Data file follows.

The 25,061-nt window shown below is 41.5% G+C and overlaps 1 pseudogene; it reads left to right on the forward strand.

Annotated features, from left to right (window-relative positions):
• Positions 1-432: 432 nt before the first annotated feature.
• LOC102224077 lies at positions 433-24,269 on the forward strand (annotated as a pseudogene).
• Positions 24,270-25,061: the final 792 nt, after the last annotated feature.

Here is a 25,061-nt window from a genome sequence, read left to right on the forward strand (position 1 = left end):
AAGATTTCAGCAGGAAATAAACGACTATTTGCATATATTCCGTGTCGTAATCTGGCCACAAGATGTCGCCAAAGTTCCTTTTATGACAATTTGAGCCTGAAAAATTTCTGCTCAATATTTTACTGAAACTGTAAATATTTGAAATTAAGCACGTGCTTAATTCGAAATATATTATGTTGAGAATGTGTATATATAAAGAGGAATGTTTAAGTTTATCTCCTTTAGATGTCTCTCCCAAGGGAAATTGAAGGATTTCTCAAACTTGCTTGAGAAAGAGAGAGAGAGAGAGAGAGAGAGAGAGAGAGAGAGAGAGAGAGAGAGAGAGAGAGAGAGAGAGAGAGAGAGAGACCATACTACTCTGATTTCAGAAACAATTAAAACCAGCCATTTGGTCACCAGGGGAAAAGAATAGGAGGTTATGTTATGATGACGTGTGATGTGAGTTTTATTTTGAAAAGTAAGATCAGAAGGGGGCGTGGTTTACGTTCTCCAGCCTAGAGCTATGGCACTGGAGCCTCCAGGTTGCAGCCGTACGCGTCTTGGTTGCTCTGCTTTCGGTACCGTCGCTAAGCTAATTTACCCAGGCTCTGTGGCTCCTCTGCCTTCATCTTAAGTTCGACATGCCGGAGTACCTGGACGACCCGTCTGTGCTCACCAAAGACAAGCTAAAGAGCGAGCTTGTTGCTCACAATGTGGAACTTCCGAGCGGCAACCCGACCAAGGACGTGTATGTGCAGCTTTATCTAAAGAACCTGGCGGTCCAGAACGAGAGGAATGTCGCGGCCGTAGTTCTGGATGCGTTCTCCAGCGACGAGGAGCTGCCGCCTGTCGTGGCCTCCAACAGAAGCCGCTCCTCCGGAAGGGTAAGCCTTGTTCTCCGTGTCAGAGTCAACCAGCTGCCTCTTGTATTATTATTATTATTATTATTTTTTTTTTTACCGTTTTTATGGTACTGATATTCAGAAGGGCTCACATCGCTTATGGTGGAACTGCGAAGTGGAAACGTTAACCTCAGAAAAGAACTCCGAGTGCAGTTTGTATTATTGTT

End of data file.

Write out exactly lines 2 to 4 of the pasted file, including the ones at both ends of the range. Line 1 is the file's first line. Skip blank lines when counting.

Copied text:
Annotated features, from left to right (window-relative positions):
• Positions 1-432: 432 nt before the first annotated feature.
• LOC102224077 lies at positions 433-24,269 on the forward strand (annotated as a pseudogene).